Optimizing Medium-Pressure Oil and Gas Assets With Compression Fittings
November 6, 2019 | Chuck Erml, Product Manager, Swagelok Company
Cone and thread fittings have been the standard choice for a variety of important oil and gas applications for years. When used with special antivibration glands and installed by knowledgeable and experienced technicians, these fittings may deliver acceptable performance in medium-pressure applications.
On the downside, cone and thread fitting installations are labor-intensive and time-consuming. If installed without antivibration glands and by a technician who is not intimately familiar with the preparation and assembly process, the cone and thread fitting can leak far earlier than anticipated by the operator.
What is at stake if medium-pressure fittings leak or fail? Offshore oil and gas owners and operators are under intense pressure to ensure safety and environmental compliance, while containing costs and optimizing efficiencies. Leaking or faulty oil and gas medium-pressure fittings can cause significant issues, resulting in unplanned maintenance and environmental and safety concerns. Additionally, upfront installation time of cone and thread fittings can be lengthy compared to installations performed with newer, innovative compression fittings, which are optimal for many critical oil and gas applications.
For example, many medium-pressure applications can utilize compression fittings, like FK series fittings from Swagelok, nearly anywhere cone and thread fittings are traditionally specified. Assemblers can complete FK series fitting installations approximately five times faster than cone and thread fittings, eliminating rework needs after asset delivery and significantly reducing the overall cost of maintenance. Further, these compression fittings follow a simpler installation process with less opportunity for errors by technicians, leading to more consistent, reliable performance over the lifetime of the asset.
These efficiencies can add up to significant labor savings for a reduced total cost of ownership for topside systems, including chemical injection skids, wellhead control panels, umbilical termination units, and hydraulic power units. Throughout this post, we will explore how FK series fittings can lead to major savings for owners and operators.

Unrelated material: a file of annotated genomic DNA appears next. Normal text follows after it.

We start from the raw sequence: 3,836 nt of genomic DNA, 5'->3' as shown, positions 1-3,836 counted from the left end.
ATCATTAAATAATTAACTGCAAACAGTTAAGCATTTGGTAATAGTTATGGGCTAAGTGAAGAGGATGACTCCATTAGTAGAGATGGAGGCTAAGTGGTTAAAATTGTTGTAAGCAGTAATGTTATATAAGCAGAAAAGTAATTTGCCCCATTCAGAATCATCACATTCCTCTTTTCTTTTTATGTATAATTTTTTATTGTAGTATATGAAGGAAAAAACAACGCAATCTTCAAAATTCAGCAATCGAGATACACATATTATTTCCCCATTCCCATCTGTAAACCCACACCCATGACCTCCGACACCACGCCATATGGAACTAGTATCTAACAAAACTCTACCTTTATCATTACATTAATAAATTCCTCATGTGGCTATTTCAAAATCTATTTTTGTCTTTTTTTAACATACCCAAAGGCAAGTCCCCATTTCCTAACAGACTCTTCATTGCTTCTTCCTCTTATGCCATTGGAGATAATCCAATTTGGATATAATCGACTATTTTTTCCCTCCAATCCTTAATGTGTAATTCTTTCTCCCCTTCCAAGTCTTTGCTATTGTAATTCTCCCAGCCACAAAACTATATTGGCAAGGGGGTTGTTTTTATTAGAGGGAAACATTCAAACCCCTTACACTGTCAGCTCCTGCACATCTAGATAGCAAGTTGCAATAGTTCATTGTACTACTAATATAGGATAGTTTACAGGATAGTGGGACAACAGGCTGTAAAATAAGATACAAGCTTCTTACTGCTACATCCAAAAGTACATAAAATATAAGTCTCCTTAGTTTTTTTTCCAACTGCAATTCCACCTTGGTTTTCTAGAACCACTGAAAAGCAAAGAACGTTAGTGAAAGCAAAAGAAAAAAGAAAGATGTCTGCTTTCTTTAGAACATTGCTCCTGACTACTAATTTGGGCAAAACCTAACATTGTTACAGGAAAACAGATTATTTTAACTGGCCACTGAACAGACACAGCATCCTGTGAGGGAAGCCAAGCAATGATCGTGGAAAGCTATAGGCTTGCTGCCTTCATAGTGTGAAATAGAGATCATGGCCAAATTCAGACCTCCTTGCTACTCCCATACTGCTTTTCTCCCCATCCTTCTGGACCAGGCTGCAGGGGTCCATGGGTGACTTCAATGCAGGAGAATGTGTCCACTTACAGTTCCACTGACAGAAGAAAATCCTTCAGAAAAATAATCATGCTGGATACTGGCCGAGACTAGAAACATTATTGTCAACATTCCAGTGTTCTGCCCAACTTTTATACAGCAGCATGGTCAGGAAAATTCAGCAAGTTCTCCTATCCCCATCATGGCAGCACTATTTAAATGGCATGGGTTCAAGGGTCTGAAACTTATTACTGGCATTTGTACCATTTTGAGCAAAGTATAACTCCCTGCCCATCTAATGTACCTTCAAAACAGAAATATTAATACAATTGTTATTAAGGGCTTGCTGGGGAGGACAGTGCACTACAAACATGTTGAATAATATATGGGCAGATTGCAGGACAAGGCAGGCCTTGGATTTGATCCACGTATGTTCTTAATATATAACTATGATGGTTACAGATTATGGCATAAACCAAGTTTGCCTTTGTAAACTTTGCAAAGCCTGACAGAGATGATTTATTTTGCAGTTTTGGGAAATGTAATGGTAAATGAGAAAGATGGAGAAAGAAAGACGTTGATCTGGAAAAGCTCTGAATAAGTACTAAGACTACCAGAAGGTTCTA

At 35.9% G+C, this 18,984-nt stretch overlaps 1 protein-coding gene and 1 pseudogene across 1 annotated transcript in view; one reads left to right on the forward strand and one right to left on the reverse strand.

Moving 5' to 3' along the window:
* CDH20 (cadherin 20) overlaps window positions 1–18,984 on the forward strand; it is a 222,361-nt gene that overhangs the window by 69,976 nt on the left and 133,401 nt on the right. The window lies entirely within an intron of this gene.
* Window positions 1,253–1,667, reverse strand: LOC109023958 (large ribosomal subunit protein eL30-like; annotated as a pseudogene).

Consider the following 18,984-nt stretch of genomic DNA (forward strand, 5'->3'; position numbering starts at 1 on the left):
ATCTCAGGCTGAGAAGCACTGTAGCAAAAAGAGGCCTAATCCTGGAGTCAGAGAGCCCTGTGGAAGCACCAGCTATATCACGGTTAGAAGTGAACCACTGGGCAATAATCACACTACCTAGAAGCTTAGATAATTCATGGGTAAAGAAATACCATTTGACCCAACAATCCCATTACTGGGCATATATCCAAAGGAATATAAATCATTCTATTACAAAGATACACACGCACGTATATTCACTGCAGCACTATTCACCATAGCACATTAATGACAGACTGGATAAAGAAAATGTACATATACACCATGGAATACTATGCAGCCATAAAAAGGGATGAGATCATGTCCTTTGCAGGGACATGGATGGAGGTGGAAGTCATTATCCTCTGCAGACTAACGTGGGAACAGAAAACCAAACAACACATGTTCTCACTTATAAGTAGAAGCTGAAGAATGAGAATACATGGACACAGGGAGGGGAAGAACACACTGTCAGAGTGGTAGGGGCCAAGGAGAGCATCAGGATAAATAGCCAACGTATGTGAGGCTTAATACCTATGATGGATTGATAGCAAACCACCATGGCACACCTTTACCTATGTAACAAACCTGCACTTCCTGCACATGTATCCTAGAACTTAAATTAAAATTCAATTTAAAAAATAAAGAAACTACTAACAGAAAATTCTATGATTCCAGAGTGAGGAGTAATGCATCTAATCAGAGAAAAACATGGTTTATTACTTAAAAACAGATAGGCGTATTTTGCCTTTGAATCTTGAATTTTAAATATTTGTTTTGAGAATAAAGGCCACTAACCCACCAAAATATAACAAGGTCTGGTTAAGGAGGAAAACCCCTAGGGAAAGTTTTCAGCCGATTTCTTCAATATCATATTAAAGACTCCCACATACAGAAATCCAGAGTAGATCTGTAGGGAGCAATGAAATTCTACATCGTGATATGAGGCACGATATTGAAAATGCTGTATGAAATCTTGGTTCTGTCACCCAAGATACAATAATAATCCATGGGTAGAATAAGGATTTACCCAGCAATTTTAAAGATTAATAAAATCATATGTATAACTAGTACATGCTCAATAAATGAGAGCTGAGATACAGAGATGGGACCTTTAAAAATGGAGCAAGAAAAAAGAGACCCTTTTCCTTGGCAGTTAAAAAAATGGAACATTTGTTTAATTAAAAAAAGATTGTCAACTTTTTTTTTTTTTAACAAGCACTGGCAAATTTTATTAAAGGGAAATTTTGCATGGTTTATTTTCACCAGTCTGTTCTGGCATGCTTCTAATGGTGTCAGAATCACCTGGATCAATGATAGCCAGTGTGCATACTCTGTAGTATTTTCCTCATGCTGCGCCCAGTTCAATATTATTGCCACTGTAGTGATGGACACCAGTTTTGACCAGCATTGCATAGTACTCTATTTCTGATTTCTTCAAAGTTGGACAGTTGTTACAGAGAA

FK series fittings can be installed faster than cone and thread fittings. Here is why:
Fewer required tools. Cone and thread fittings require specialized tools and materials to successfully complete an installation, including coning and threading tools, along with cutting lubricant to reduce friction during the cutting process. By contrast, a compression fitting can be successfully installed with an everyday wrench and vise.
Quicker fitting installation. Both FK series and cone-and-thread-style fittings require the installer to square-cut and deburr a length of tubing, but that is where the similarities end. Using the coning and threading tools, the tube must be properly coned and threaded before being joined with the fitting. Proper care must be taken to ensure no burrs, gouges, or scratches have occurred during the process. Once the tubing prep is complete, a collar is threaded onto the tubing and a gland nut is inserted into the fitting body for final tightening.
By contrast, an FK series fitting is installed by threading a preassembled cartridge (which includes a nut, two ferrules, and a plastic arbor) onto the fitting body. The tubing is inserted and marked to establish alignment, and one full turn is applied to complete the connection. After checking with a gap inspection gauge, the fitting is complete and ready for use.
Watch a side-by-side video comparing a compression fitting installation versus cone and thread fitting installation.